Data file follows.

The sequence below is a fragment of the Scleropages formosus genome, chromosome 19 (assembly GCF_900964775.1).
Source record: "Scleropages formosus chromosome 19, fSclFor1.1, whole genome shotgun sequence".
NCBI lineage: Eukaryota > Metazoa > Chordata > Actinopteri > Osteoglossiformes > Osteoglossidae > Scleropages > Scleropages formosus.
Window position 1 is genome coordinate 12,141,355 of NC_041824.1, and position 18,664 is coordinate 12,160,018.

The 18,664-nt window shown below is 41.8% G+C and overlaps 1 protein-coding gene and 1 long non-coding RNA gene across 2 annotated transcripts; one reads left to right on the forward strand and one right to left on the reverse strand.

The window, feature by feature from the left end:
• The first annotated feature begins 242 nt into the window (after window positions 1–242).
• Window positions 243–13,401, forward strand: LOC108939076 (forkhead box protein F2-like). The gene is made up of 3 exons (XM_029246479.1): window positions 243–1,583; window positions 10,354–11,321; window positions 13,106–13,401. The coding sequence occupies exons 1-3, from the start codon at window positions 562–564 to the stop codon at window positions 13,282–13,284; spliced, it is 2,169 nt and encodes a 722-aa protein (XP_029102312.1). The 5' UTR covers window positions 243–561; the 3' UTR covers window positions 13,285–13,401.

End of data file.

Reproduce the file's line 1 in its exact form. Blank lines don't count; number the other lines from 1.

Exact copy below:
The sequence below is a fragment of the Scleropages formosus genome, chromosome 19 (assembly GCF_900964775.1).